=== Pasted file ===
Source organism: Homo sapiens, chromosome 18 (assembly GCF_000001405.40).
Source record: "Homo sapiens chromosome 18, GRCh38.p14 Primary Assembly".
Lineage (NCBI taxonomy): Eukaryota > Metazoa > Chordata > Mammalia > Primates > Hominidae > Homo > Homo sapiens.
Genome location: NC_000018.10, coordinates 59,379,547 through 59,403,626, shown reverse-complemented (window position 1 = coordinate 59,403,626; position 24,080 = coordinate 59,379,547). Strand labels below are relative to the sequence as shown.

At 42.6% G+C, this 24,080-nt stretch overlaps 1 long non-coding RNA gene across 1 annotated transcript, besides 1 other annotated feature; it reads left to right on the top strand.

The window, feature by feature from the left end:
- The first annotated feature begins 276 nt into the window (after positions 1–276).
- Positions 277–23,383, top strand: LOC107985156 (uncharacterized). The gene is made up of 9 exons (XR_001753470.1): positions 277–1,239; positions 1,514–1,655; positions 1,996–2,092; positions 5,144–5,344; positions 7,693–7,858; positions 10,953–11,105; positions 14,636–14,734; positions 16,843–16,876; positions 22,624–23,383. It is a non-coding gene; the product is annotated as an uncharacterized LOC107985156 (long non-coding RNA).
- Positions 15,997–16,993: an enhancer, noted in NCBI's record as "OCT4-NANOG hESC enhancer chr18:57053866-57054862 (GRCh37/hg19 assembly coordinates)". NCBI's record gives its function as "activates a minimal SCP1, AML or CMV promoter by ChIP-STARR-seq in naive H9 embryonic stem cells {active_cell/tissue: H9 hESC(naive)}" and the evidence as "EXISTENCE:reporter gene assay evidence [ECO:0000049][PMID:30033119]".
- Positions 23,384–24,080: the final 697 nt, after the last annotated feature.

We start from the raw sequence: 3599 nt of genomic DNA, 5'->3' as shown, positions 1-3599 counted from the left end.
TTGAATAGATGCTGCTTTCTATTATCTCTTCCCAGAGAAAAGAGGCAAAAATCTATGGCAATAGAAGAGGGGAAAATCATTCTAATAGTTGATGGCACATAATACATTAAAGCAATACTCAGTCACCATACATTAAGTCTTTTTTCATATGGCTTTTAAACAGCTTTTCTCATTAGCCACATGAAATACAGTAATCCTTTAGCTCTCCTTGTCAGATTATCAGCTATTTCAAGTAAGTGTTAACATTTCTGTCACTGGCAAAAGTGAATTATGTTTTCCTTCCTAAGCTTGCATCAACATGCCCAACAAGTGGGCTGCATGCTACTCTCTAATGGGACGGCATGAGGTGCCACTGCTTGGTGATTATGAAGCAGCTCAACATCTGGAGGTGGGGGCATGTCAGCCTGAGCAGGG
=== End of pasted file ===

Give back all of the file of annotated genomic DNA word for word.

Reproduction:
Source organism: Homo sapiens, chromosome 18 (assembly GCF_000001405.40).
Source record: "Homo sapiens chromosome 18, GRCh38.p14 Primary Assembly".
Lineage (NCBI taxonomy): Eukaryota > Metazoa > Chordata > Mammalia > Primates > Hominidae > Homo > Homo sapiens.
Genome location: NC_000018.10, coordinates 59,379,547 through 59,403,626, shown reverse-complemented (window position 1 = coordinate 59,403,626; position 24,080 = coordinate 59,379,547). Strand labels below are relative to the sequence as shown.

At 42.6% G+C, this 24,080-nt stretch overlaps 1 long non-coding RNA gene across 1 annotated transcript, besides 1 other annotated feature; it reads left to right on the top strand.

The window, feature by feature from the left end:
- The first annotated feature begins 276 nt into the window (after positions 1–276).
- Positions 277–23,383, top strand: LOC107985156 (uncharacterized). The gene is made up of 9 exons (XR_001753470.1): positions 277–1,239; positions 1,514–1,655; positions 1,996–2,092; positions 5,144–5,344; positions 7,693–7,858; positions 10,953–11,105; positions 14,636–14,734; positions 16,843–16,876; positions 22,624–23,383. It is a non-coding gene; the product is annotated as an uncharacterized LOC107985156 (long non-coding RNA).
- Positions 15,997–16,993: an enhancer, noted in NCBI's record as "OCT4-NANOG hESC enhancer chr18:57053866-57054862 (GRCh37/hg19 assembly coordinates)". NCBI's record gives its function as "activates a minimal SCP1, AML or CMV promoter by ChIP-STARR-seq in naive H9 embryonic stem cells {active_cell/tissue: H9 hESC(naive)}" and the evidence as "EXISTENCE:reporter gene assay evidence [ECO:0000049][PMID:30033119]".
- Positions 23,384–24,080: the final 697 nt, after the last annotated feature.

We start from the raw sequence: 3599 nt of genomic DNA, 5'->3' as shown, positions 1-3599 counted from the left end.
TTGAATAGATGCTGCTTTCTATTATCTCTTCCCAGAGAAAAGAGGCAAAAATCTATGGCAATAGAAGAGGGGAAAATCATTCTAATAGTTGATGGCACATAATACATTAAAGCAATACTCAGTCACCATACATTAAGTCTTTTTTCATATGGCTTTTAAACAGCTTTTCTCATTAGCCACATGAAATACAGTAATCCTTTAGCTCTCCTTGTCAGATTATCAGCTATTTCAAGTAAGTGTTAACATTTCTGTCACTGGCAAAAGTGAATTATGTTTTCCTTCCTAAGCTTGCATCAACATGCCCAACAAGTGGGCTGCATGCTACTCTCTAATGGGACGGCATGAGGTGCCACTGCTTGGTGATTATGAAGCAGCTCAACATCTGGAGGTGGGGGCATGTCAGCCTGAGCAGGG